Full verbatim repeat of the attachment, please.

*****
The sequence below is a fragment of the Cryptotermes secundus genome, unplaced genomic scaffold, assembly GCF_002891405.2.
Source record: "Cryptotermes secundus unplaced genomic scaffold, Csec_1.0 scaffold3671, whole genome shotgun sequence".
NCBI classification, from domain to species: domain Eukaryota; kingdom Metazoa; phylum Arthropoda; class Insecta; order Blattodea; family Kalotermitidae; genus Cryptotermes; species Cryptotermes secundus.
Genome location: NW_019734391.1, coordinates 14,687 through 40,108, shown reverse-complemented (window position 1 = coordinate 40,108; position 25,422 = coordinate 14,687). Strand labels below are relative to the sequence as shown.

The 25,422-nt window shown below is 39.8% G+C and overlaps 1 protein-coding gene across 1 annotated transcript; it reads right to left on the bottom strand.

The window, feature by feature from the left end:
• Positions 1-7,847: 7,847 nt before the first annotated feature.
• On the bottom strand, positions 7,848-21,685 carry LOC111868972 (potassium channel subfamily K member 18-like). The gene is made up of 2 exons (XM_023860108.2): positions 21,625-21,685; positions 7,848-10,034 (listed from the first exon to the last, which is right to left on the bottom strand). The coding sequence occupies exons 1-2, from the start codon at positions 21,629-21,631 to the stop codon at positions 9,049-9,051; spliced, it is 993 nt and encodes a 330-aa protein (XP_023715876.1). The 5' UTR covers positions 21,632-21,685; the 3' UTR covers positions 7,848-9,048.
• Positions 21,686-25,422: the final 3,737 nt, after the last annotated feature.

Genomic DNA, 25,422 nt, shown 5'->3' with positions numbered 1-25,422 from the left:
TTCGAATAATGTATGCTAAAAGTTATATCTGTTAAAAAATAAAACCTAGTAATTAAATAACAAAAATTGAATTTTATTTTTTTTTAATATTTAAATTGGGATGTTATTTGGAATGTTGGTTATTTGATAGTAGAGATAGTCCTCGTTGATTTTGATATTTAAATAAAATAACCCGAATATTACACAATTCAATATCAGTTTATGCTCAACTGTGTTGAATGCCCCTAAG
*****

The sequence below is a fragment of the Cryptotermes secundus genome, unplaced genomic scaffold, assembly GCF_002891405.2.
Source record: "Cryptotermes secundus unplaced genomic scaffold, Csec_1.0 scaffold3671, whole genome shotgun sequence".
NCBI classification, from domain to species: domain Eukaryota; kingdom Metazoa; phylum Arthropoda; class Insecta; order Blattodea; family Kalotermitidae; genus Cryptotermes; species Cryptotermes secundus.
Genome location: NW_019734391.1, coordinates 14,687 through 40,108, shown reverse-complemented (window position 1 = coordinate 40,108; position 25,422 = coordinate 14,687). Strand labels below are relative to the sequence as shown.

The 25,422-nt window shown below is 39.8% G+C and overlaps 1 protein-coding gene across 1 annotated transcript; it reads right to left on the bottom strand.

The window, feature by feature from the left end:
• Positions 1-7,847: 7,847 nt before the first annotated feature.
• On the bottom strand, positions 7,848-21,685 carry LOC111868972 (potassium channel subfamily K member 18-like). The gene is made up of 2 exons (XM_023860108.2): positions 21,625-21,685; positions 7,848-10,034 (listed from the first exon to the last, which is right to left on the bottom strand). The coding sequence occupies exons 1-2, from the start codon at positions 21,629-21,631 to the stop codon at positions 9,049-9,051; spliced, it is 993 nt and encodes a 330-aa protein (XP_023715876.1). The 5' UTR covers positions 21,632-21,685; the 3' UTR covers positions 7,848-9,048.
• Positions 21,686-25,422: the final 3,737 nt, after the last annotated feature.

Genomic DNA, 25,422 nt, shown 5'->3' with positions numbered 1-25,422 from the left:
TTCGAATAATGTATGCTAAAAGTTATATCTGTTAAAAAATAAAACCTAGTAATTAAATAACAAAAATTGAATTTTATTTTTTTTTAATATTTAAATTGGGATGTTATTTGGAATGTTGGTTATTTGATAGTAGAGATAGTCCTCGTTGATTTTGATATTTAAATAAAATAACCCGAATATTACACAATTCAATATCAGTTTATGCTCAACTGTGTTGAATGCCCCTAAG